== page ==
Travel: A Trip Up North

What seems like rather a long time ago now, way back in August, we took a last little road trip in W’s car (Steve the Seat has now found a new home, sob). We headed up to where his dad’s family is originally from, Bolton, whilst stopping off at one of the favourite place of my childhood (more about that next week), spending some time in Manchester and generally just exploring the North.

 photo A Trip Up North 8_zps1alyyh0f.jpgIt’s strange, whilst away at uni I actually classed myself as a Northern girl. I said ‘bath’ rather than ‘b-arth’ (I hate people adding the “r” in once you get south of Leicester, my sister had trouble learning how to spell in primary school due to it!). I liked proper Yorkshire tea. I enjoy chip butties. And all my friends where very definitely from the South. Yet actually, I’ve seen very little of the North at all. I mean, I adore Edinburgh, I’ve visited and loved Northumberland, and the Lake Disrict always made for a good (if slightly wet) family holiday with the dogs. But other than that, my experience remains very firmly in the Midlands. This visit definitely persuaded me to try and change that though!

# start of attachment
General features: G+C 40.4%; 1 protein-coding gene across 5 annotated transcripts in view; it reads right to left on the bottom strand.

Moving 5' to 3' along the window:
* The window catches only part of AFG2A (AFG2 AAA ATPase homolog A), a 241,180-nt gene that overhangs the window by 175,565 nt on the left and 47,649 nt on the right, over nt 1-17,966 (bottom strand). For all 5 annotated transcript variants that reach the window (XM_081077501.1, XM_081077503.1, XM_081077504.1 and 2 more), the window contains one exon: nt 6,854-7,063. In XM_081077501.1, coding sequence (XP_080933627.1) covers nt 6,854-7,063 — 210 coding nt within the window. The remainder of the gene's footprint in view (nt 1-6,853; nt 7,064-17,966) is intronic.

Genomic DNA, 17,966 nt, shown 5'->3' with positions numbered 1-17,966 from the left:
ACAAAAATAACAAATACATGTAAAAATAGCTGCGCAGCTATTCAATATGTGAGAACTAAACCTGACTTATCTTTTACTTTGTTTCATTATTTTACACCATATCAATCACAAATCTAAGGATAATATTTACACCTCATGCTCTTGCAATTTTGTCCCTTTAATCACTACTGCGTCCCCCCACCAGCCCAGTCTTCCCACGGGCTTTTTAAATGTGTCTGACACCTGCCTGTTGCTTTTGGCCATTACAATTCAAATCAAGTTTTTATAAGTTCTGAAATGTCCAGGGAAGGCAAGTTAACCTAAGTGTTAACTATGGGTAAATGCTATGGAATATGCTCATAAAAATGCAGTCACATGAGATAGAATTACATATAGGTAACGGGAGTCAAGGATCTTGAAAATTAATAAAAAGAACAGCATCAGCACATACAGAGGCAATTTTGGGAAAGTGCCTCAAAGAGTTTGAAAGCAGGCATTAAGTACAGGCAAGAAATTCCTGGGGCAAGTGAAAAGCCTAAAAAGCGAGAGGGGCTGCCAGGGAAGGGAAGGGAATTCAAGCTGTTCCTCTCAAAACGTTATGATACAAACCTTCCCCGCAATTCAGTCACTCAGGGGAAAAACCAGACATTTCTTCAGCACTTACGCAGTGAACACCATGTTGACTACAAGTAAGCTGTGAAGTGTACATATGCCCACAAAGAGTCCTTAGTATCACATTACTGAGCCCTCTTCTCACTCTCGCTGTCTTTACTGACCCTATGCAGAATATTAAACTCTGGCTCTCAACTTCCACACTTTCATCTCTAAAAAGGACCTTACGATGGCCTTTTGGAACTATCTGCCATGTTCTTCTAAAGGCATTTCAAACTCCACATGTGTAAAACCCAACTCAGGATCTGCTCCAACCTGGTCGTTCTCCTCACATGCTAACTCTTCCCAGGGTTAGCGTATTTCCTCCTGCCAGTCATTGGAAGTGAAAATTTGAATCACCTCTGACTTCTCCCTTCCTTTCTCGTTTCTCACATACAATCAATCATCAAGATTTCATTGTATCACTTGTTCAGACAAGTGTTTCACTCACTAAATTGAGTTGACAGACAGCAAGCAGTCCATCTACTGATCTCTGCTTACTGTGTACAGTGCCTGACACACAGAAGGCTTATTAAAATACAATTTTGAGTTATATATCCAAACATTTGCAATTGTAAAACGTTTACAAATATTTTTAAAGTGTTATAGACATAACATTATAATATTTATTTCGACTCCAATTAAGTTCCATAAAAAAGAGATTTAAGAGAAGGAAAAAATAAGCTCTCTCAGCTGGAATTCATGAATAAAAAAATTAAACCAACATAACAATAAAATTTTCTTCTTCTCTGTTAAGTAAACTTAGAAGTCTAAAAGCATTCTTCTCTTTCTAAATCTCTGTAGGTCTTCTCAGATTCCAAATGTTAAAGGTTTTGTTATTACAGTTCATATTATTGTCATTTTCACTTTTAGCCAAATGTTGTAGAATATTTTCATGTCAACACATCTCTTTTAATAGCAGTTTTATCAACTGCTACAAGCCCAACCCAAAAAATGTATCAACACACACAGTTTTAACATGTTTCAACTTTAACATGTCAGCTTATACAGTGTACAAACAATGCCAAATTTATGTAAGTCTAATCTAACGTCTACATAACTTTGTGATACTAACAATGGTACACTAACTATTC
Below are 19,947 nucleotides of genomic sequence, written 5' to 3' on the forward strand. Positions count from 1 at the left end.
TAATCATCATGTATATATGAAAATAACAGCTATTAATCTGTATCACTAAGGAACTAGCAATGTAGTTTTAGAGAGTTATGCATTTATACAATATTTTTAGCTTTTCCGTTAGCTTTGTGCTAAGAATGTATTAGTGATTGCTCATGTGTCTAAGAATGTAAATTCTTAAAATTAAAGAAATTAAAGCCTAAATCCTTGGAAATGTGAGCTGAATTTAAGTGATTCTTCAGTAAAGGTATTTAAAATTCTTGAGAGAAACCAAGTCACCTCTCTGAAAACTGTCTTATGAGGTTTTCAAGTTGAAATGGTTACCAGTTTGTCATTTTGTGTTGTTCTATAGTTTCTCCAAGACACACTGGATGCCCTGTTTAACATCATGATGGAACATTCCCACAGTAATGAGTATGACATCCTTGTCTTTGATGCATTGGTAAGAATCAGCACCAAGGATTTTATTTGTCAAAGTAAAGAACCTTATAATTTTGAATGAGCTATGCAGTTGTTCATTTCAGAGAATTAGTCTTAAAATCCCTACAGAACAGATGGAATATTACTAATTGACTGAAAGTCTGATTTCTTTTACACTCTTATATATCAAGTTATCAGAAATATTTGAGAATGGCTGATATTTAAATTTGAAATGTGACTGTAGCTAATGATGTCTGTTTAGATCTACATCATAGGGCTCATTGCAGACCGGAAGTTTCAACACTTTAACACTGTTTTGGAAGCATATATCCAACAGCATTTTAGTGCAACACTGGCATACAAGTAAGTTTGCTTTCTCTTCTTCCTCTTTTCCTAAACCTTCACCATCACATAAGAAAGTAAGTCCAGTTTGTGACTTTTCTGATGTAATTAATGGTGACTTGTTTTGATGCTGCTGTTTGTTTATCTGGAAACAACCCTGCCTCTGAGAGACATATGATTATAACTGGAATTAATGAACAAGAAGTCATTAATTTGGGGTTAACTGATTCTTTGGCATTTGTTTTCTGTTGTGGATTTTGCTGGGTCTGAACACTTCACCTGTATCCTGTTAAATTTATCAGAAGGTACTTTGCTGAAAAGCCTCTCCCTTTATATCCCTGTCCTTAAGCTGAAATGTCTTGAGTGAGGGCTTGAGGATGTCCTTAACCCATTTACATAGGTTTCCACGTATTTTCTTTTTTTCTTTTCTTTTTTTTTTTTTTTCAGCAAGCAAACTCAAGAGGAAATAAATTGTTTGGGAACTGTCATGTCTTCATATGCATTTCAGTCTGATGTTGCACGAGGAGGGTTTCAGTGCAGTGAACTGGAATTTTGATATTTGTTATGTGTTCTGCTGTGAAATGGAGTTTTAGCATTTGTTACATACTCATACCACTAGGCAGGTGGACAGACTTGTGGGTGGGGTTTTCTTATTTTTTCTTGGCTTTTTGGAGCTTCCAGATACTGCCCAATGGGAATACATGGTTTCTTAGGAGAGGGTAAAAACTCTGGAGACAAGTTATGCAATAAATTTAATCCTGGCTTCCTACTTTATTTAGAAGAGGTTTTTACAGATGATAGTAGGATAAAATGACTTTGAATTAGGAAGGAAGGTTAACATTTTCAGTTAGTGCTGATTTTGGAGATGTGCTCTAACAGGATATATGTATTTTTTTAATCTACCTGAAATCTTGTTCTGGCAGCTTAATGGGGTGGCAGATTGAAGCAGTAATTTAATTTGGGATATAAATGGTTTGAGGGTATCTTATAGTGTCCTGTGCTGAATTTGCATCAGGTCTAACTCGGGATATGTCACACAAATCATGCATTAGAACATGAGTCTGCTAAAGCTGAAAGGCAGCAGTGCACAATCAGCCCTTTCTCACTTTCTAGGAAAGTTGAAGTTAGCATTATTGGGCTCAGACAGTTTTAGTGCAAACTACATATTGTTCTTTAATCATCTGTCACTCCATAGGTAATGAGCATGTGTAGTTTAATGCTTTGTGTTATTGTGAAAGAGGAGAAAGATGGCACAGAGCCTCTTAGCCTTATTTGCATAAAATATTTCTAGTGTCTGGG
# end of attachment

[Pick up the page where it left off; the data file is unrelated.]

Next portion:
photo A Trip Up North 2_zpsokiiwdky.jpgThe countryside around Bolton was stunning; if I’m honest not at all what I expected. Rolling hills, gorgeous views, open countryside, plenty of green. Give me a good hill over a flat landscape any day! Bolton was also a pleasant surprise – a decent museum to escape the rain in, a rather enviable new shopping centre in the old market place. And pasties. The Carrs Pasty is something I’ve only ad when W’s dad visited and brought them back for the freezer. And they’re delicious. We made a point to visit for lunch on our first day, then return before starting our journey home to stock up. Crisp buttery pastry, and a mash’n’mince filling that’s intensely savoury. So very different from my beloved Cornish pasty, but so very good.